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I'm confused about how to find the possible dimension of an eigenspace given that a matrix has exactly one eigenvalue.

Suppose $A$ is a $3\times 3$ matrix, with exactly one eigenvalue $\lambda$. I assume I'm working over $\mathbb{R}$, so $\lambda$ is the only real root of the characteristic polynomial of $A$. Since this is a cubic, $\lambda$ has multiplicity $1$ or $3$.

Since the dimension of the eigenspace is at most the algebraic multiplicity of the eigenvalue, I think the dimension is either $0$ or $1$, or $0,1,2$ or $3$.

But the possible answers (it is a multiple choice question) are

  • $1$
  • $2$
  • $3$
  • $1$ or $2$
  • $1$, $2$, or $3$

How can I more precisely determine the dimension?

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    $\begingroup$ Do you know what Jordan normal form is ? $\endgroup$
    – Belgi
    Commented Sep 28, 2012 at 23:39
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    $\begingroup$ Assuming $\lambda$ is real, the dimension certainly can't be zero, or it wouldn't be an eigenvalue at all.On what grounds have you excluded $2$ as possibility? $\endgroup$ Commented Sep 28, 2012 at 23:41

2 Answers 2

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The case that there is a non real root is simple since then $A$ is similar to $diag(\alpha,\lambda,\overline{\lambda})$ where $\alpha$ is the real eigenvalue and $\lambda$ is a non-real eigenvalue.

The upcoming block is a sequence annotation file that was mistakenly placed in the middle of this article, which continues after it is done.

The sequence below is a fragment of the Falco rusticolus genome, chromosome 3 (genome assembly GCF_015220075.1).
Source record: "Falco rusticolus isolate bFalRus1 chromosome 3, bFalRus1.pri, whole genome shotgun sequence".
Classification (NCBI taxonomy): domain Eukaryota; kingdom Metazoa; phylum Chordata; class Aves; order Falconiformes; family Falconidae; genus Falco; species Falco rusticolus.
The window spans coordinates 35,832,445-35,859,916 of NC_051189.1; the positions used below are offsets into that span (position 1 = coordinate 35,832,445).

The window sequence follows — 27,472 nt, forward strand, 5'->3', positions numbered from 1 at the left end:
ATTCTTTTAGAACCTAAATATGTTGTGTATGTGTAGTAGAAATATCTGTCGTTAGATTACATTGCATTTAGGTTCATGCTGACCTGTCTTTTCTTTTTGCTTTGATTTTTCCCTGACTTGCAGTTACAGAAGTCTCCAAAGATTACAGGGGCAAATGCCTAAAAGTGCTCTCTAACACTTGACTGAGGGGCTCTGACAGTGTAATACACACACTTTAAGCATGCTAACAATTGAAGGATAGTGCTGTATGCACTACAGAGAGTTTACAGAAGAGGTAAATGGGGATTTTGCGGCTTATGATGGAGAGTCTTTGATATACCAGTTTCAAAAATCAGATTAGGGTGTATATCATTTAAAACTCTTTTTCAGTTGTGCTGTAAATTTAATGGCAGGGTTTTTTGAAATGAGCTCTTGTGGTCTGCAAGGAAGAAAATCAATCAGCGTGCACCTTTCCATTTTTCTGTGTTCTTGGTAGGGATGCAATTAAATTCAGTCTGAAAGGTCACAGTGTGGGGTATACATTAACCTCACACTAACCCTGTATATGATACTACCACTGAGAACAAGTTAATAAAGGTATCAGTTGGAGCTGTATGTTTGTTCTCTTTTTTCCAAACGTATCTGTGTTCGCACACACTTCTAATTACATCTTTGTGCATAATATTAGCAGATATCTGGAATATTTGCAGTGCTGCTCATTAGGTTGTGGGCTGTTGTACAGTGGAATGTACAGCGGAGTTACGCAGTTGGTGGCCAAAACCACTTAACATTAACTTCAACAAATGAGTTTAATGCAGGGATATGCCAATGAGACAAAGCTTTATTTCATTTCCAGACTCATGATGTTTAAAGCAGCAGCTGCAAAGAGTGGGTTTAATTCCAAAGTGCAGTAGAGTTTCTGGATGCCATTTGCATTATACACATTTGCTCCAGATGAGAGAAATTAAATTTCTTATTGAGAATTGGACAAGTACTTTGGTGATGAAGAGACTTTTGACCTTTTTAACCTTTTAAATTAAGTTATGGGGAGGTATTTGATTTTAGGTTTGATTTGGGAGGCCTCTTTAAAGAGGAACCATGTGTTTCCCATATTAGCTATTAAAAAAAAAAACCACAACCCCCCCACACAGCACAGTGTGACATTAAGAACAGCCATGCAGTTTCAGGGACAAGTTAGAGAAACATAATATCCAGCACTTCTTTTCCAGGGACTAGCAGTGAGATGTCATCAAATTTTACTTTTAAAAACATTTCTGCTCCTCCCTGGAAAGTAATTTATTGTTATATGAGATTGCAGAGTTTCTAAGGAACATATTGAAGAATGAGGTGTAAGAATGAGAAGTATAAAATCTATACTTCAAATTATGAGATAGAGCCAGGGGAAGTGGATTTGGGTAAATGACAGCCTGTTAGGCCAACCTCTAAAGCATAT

In this case it is clear that the dimension equals to algebraic multiplicity in the characteristic polynomial hence it is $1$.

The other case is that the characteristic polynomial is $(x-\alpha)^{3}$ where $\alpha\in\mathbb{R}$.

In this case we can have some options, for example, we can have $A=diag(\alpha,\alpha,\alpha)$ hence the dimension of the eigenspace is $3$.

We can also have $$A=\begin{pmatrix}\alpha & 1\\ & \alpha\\ & & \alpha \end{pmatrix}$$ and it is straightforward to check that the dimension of the eigenspace is $2$

We can also have $$A=\begin{pmatrix}\alpha & 1\\ & \alpha & 1\\ & & \alpha \end{pmatrix}$$ and it is straightforward to check that the dimension of the eigenspace is $1$

Finally, we can never have it that the dimension is $0$ since if $\alpha$ is an eigenvalue than by definition there is $v\neq0$ that is a corresponding eigenvector, since the span of $v$ is of dimension $1$ (because $v\neq0$) and since the span of $v$ is contained by definition, in the eigenspace of $\alpha$ we have that the dimension of the eigenspace is at least $1$.

So the correct answer is the last one.

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If I get it right, do you wish to find out the dimension of the space of the eigen values? Then, you could probably try and find the dimension of the Null Space of $A-\lambda I$. That should give you the dimension of the space of eigen vectors.

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